Mental Illness Does Not Define You

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I saw a post today in a Facebook group asking if you would date someone with anxiety or depression.

It really struck a cord with me, that someone would even ask this at all, as if a person’s mental illness was what entirely defined them and no other factor about that person made any difference.

I really want people to start talking about mental illness the same way we talk about diabetes.

I’m going to put a little side note here and say I am not a doctor, I’m not a psychologist, I’m not a nurse, so all this information is simply from my own research.

Let me explain diabetes for a second. Diabetes is when the body is unable to convert glucose into energy due to lack of a hormone called insulin. A diabetic either has no insulin or does not produce a sufficient amount. 

Each type of diabetes has its own complications and there are other factors involved but for the point of this post this is what you need to know.

Diabetes is very manageable. A diabetic will inject insulin into their body, monitor their blood sugar levels and try their best to maintain healthy diet and exercise.

I personally know a number of people with diabetes. Generally when I find out someone has diabetes I don’t decide it is their most defining factor. I try to change my behaviours in order to help them manage their diabetes by doing things like making sure when we go out to eat there is something on the menu that would be suitable for them, and with some of my closer diabetic friends even offer to help with insulin injections when needed.

So to sum up, diabetes is a lack of insulin, treated by medication and managing their blood-glucose levels.

I know there are lots of different types of mental illnesses but for the point of this post I’m going to talk specifically about depression.

Depression is a chemical imbalance. It is where the brain doesn’t produce enough serotonin, norepinephrine and dopamine. These collectively are known as monoamines – or the mood-related chemicals. 

Again there are a number of other factors surrounding depression, but for now this is what you need to know.

There are a lot of different ways to treat depression, but the most common ones are taking antidepressants to help restore those chemical levels, and seeing either a psychologist or psychiatrist to look into the root causes of the depression and learning how to manage it.

So to sum up, depression is a lack of monoamines, treated by medication and learning to manage living with the illness.

I’m hoping at this stage the point I’m trying to bring across has become obvious. The two conditions, both nearly as common as the other, are very very similar medically.

So why is it that one of them makes us entirely change the perspective of how we view a person and the other is more likely to make us change our behaviour in order to help that person?

I want us to start talking about mental illness the same way we talk about diabetes, because just like diabetes, mental illness does not define a person.

Sources:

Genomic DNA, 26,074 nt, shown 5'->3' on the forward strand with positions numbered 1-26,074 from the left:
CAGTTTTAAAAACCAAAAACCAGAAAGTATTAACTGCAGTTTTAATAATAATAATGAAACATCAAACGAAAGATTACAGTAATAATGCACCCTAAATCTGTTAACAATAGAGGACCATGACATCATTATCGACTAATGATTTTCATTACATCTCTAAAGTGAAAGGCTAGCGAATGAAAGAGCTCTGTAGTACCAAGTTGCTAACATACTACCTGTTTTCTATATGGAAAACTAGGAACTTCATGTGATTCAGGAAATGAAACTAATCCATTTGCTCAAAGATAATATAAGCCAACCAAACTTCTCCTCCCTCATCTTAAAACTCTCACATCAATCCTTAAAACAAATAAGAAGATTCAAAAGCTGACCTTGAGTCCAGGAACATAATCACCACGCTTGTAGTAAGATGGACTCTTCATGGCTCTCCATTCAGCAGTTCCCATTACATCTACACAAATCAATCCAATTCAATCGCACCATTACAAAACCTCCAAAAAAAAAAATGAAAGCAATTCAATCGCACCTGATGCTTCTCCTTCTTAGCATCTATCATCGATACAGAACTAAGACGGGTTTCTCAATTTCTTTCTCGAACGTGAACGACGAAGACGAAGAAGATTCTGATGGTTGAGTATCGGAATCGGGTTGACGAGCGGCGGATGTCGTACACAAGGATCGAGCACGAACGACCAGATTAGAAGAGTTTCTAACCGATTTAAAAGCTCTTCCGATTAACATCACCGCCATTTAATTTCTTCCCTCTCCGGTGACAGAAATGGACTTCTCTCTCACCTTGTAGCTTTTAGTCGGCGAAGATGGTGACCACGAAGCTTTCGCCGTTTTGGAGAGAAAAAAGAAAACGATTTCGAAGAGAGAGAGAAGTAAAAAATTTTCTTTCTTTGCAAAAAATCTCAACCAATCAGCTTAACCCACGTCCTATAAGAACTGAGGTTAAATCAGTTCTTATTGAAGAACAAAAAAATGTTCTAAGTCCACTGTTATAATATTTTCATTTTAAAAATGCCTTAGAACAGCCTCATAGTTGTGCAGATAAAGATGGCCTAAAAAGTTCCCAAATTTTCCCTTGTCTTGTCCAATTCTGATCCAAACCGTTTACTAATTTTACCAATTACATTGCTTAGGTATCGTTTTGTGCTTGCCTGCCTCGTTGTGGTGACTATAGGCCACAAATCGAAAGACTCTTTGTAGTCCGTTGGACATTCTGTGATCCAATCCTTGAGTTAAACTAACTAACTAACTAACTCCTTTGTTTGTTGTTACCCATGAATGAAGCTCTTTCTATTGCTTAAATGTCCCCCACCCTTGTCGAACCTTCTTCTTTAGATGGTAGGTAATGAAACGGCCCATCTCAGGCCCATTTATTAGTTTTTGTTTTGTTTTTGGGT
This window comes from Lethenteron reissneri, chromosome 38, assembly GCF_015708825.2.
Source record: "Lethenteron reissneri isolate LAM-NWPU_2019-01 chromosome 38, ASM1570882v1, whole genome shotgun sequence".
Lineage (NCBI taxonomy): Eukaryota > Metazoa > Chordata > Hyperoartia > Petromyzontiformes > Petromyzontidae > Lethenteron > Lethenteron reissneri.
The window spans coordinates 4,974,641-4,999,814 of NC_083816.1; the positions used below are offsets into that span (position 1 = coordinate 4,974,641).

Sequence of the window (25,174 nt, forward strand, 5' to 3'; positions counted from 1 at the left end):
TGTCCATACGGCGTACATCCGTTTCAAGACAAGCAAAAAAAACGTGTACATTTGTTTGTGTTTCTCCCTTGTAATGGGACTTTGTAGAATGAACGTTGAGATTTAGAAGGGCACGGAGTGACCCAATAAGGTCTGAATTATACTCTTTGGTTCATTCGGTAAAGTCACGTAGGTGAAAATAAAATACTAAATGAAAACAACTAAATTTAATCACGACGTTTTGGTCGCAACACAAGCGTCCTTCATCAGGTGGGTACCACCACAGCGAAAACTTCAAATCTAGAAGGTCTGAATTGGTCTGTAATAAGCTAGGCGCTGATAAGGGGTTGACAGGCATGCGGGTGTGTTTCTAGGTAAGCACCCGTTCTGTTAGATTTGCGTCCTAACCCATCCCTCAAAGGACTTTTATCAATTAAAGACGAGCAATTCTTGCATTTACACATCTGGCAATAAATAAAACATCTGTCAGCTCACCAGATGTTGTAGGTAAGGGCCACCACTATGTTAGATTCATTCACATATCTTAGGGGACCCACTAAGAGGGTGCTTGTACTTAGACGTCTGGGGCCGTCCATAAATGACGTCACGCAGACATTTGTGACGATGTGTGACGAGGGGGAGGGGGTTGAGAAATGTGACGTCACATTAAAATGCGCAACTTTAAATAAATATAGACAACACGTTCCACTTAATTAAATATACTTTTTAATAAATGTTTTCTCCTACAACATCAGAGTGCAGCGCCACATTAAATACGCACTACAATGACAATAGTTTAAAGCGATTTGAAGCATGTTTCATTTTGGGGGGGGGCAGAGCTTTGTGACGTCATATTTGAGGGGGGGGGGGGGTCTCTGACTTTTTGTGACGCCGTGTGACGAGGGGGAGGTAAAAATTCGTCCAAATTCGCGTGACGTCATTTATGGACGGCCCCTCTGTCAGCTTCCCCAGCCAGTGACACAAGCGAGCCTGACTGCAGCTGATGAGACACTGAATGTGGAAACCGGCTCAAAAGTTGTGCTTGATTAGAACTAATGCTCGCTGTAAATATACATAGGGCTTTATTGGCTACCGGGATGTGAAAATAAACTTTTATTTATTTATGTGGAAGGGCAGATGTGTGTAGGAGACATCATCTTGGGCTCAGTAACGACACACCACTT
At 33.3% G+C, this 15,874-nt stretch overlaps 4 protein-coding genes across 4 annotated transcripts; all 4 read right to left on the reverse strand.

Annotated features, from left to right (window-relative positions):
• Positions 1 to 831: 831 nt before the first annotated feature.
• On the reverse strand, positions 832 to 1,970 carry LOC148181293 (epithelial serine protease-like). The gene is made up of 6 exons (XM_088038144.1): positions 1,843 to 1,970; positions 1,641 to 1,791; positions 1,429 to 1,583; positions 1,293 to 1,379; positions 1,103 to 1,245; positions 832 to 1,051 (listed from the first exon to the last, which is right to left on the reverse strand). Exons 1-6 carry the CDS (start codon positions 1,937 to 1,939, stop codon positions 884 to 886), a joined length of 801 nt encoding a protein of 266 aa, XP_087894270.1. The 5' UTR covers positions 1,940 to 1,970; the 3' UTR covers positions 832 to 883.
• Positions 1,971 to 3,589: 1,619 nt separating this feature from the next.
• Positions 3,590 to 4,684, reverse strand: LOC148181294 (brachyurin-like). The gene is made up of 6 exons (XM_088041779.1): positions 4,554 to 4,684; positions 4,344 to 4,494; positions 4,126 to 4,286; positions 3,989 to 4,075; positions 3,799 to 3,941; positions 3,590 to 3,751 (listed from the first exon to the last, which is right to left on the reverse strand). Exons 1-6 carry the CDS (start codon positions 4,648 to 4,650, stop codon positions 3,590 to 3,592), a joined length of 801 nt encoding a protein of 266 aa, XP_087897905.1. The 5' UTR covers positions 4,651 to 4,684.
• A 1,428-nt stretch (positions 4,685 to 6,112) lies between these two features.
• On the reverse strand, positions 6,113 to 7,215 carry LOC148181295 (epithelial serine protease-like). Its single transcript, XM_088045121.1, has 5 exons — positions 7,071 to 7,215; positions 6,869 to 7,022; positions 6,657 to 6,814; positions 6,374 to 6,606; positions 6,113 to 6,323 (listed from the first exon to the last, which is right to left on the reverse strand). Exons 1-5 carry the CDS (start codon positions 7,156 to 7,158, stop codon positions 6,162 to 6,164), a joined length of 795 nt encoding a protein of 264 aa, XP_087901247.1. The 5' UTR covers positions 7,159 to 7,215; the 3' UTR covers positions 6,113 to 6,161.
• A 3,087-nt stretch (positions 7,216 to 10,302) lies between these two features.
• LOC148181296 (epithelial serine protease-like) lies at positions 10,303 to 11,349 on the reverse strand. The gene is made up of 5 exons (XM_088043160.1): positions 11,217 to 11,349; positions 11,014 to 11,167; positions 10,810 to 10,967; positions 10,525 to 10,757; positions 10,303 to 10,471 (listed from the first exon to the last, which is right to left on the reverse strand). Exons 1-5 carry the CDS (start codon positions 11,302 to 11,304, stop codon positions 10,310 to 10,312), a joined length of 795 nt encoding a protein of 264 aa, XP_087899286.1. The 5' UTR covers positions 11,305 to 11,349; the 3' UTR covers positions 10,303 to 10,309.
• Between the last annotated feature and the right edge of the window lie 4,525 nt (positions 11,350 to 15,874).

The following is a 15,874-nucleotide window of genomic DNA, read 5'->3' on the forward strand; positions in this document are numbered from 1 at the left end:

1. https://www.diabetesaustralia.com.au/
  2. https://www.beyondblue.org.au/
  3. My own experiences

Nice Guys Finish Last

My most recent musing is starting to make me feel a little bit like Carrie Bradshaw. Talking to my friends about this, seeing where there is common ground and asking the ultimate question of, why are we like this?

Source: http://www.thefrisky.com

I recently matched with someone on tinder –  lets call him Dan* – who seemed like a cool enough person so we chatted for a while before eventually sharing numbers.

I need to add a disclaimer here, where even though I know “I’m really busy” is a well known excuse for rejecting someone; between uni, working casually, and interning at a radio station, I am genuinely a really busy person. 90% of the time when I say this I am being legitimate.

Source: http://www.fxnetworks.com/region-fx

Things seemed to be running smoothly with Dan so we agreed to meet up. Despite these plans and genuinely being extremely busy for a couple of weeks, I started to lose interest in Dan extremely fast. Don’t get me wrong, I love a good compliment just as much as the next person, but being constantly flattered and having unnecessary praise put onto you, especially from someone who barely knows a thing about you is a big no from me.  And so what originally was a genuine “I’m really busy” has turned into something less authentic.

Source: tenor.co

Two of my closest friends ended their most recent relationships for similar reasons. I have heard both of them say the exact phrase “he was too nice.”  The one, now ex-boyfriend, I did meet I can totally agree with my friend.  He is easily one of the nicest people I know. But in terms of relationships this can be unappealing to a fault. Of course in both of these scenarios there were other circumstances which led to the break-ups, but the one thing they both had in common was niceness.

Source: wifflegif.com

“But Liana, isn’t that exactly what you wanted from Tom* and Larry*?” my good friend Amity would ask. Well yes Amity, maybe this is true, but maybe I would have never been interested in Tom or Larry in the first place if they had been nice people?

Earlier in the year I was casually seeing Tom. He wasn’t an absolute asshole but “nice” is probably the last word I would use to describe him. Sometimes my texts got replies, other times he made it super obvious he was getting with someone else, on occasion I’d get the inappropriate question, and maybe if I was lucky we would get to hang out – on his terms of course. Reflectively the whole situation was pretty messed up, I haven’t heard from Tom in 3 months (and that’s probably for the best).